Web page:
Synopsis: The newly regenerated Doctor takes on the Master on the turn of the millennium, 31 December 1999. The Doctor, an alien time traveller from the planet Gallifrey, is transporting the remains of his nemesis, the Master, back to their homeworld. However, the Master is not as dead as the Doctor thinks…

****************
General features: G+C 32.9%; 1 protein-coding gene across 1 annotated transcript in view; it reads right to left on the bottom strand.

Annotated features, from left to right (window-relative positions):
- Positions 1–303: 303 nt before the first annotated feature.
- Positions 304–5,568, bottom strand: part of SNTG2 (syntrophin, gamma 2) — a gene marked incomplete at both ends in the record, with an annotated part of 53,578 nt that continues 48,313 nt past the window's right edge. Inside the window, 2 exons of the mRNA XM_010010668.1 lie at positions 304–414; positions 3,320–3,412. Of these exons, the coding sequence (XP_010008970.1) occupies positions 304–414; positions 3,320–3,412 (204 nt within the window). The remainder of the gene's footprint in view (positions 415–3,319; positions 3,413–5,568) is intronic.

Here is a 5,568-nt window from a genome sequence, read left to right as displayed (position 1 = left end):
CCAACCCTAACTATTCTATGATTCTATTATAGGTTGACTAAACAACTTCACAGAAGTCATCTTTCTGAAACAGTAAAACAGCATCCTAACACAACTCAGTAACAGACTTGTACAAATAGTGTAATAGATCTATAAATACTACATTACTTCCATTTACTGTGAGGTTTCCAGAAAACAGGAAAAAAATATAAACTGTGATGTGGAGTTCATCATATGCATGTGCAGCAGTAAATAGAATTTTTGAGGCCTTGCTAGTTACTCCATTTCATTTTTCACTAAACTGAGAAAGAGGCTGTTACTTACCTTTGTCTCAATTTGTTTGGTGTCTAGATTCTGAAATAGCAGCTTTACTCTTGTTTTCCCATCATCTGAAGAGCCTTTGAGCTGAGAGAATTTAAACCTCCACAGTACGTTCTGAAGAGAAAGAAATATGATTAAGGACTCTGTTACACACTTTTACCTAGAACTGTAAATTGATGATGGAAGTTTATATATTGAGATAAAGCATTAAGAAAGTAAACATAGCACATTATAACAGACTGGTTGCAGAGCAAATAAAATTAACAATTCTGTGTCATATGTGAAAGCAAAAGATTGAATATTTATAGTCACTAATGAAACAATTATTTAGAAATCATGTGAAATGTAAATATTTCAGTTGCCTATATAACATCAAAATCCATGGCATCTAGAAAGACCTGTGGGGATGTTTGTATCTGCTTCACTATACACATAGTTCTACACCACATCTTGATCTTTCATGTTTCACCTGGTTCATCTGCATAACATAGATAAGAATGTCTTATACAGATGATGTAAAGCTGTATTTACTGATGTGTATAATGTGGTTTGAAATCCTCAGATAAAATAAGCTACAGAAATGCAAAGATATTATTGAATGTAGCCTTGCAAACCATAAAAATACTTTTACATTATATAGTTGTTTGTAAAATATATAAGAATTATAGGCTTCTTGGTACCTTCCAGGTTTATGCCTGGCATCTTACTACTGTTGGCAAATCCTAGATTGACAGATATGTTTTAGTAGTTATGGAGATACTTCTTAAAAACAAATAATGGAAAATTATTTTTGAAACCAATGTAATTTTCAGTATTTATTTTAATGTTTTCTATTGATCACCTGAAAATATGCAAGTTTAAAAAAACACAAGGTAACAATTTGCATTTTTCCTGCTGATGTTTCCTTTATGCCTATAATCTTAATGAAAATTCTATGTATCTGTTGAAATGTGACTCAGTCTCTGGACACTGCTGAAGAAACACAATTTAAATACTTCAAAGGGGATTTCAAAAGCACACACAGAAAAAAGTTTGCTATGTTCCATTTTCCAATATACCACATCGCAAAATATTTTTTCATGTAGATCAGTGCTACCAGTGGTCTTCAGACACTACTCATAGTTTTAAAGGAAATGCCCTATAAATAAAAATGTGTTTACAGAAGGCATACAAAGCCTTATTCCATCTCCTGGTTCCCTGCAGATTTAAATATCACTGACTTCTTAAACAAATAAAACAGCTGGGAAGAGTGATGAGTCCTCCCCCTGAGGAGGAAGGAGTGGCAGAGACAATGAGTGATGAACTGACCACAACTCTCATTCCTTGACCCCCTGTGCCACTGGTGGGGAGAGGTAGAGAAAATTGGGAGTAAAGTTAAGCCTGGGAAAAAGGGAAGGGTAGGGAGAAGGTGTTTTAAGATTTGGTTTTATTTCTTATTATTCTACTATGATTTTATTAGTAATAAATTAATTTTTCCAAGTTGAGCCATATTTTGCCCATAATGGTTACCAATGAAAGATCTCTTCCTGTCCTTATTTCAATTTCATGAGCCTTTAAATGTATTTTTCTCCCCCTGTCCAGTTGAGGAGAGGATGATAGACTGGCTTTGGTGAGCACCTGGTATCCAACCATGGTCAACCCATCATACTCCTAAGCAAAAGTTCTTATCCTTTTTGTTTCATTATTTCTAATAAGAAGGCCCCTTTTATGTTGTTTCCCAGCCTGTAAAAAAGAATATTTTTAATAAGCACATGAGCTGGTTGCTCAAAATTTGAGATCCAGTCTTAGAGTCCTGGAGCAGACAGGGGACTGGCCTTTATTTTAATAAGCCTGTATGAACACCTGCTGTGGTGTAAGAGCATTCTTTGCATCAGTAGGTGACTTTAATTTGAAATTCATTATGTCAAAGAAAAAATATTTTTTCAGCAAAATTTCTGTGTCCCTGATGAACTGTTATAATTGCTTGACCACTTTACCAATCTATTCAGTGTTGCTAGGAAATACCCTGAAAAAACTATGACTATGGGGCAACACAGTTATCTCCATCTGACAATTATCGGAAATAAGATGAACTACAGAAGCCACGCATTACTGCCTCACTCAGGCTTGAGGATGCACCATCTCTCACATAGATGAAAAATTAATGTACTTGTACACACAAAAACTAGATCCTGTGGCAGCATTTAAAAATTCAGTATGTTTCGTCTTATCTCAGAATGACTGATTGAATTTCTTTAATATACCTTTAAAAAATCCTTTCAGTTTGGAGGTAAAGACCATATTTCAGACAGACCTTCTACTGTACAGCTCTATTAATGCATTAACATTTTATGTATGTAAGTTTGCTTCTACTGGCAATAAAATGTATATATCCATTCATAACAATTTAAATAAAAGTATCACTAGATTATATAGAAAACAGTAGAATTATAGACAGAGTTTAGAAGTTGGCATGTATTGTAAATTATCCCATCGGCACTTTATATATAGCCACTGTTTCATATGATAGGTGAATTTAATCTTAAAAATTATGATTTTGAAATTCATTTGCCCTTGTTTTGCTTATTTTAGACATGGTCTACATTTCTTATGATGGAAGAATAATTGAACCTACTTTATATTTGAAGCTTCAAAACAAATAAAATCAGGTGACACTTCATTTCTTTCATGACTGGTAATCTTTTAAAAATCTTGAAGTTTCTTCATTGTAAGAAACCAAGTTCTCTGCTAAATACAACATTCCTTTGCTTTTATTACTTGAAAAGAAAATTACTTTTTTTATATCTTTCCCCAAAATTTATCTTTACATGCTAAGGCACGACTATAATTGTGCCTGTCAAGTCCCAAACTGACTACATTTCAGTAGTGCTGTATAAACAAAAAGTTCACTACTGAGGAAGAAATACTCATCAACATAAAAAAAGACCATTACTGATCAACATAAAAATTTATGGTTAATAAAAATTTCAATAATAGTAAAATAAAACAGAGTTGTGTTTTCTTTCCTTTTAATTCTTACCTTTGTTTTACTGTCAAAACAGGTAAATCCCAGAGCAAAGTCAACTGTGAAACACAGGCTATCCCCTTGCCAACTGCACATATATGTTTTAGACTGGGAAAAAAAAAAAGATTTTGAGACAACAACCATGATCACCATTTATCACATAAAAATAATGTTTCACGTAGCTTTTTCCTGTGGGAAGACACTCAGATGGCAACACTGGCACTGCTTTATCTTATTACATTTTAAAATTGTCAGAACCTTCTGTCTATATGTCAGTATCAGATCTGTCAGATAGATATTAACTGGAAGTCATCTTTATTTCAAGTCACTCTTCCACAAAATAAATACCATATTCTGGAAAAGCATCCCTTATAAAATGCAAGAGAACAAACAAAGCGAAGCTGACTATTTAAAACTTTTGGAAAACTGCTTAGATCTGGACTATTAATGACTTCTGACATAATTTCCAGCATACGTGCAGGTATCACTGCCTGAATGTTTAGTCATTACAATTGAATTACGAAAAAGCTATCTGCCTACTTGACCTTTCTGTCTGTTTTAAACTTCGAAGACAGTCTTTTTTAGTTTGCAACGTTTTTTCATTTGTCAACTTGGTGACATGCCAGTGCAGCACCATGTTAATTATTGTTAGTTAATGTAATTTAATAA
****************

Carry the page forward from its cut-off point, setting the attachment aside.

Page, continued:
This film had its strong points and its weak points. The story is driven by a perfectly serviceable idea (the universe will be destroyed if the Eye of Harmony is left open for too long) but this is not set up early enough for it to make sense in the broader context of the film. The TV Movie had the difficult task of setting up who the Doctor is and what he can do, who the Master is, time travel and the TARDIS, as well as telling a story of good vs evil all in 90 minutes. I felt that a lot of the scenes served no purpose ie Grace being at the opera, the scenes with her and her manager and the celebration of the atomic clock scene all could have been a lot tighter and conveyed the information they were supposed to convey better. Against this, I thought that Grace (Daphne Ashbrook) was well written and that the script did a great job of showing her strength of character and independence of mind. I enjoyed the way the 8th Doctor (Paul McGann) seemed to know things about the futures of the people he met which I think deserves to be explored if not at least referenced in the TV series. Regrettably I thought that Chang Lee’s (Yee Jee Tso) rationale for agreeing to help the Master (Eric Roberts) was extremely flimsy given that the Master had threatened Lee’s life in their first meeting. It would have made more sense in my view for Lee to have been controlled on some level by the Master which was not made clear at all. There were some really nice creepy moments like when the snake form of the Master possessed Bruce and when Grace fell under the Master’s control at the film’s climax. I found the Master’s ability to spit venom which immobilised/possessed its victims intriguing. I think it must be said though that the constant jumping from viewpoint to viewpoint of the different characters really took me out of the film and made it difficult to watch. What might have been better, and what the new series of Doctor Who has mostly got right, would have been for us to see the story through one character’s eyes instead of several. It also seemed a bit of a contrived coincidence that 8 and Grace found out about the part the Doctor needed for the TARDIS on a news programme they happened to be watching, although this goes back to the threat of the Eye of Harmony not being established soon enough at the start. I have to say that I intensely disliked the scene where Grace and the hospital doctors were operating on the 7th Doctor (Sylvester McCoy). 7 was made to look a fool in his final moments and the scene was hardly a fitting farewell to one of the best Classic series Doctors. The motorbike chase felt distinctly un-Doctory, although the scene where the 8th Doctor and Grace steal the motorbike was clearly a strong influence on the scene between the 11th Doctor (Matt Smith) and Amy (Karen Gillan) in The Eleventh Hour when Amy traps the Doctor’s tie in a car door. I found the scene where the Doctor first kisses Grace after recovering his memory really awkward to watch. I felt like it would have been better if the kiss they shared at the end of the film against the backdrop of New Year’s fireworks would have been sweeter and a better payoff if that had been their first. I enjoyed Grace being the one to save the day and I thought the build up of tension (with a literal countdown to the millennium/destruction) was excellently done.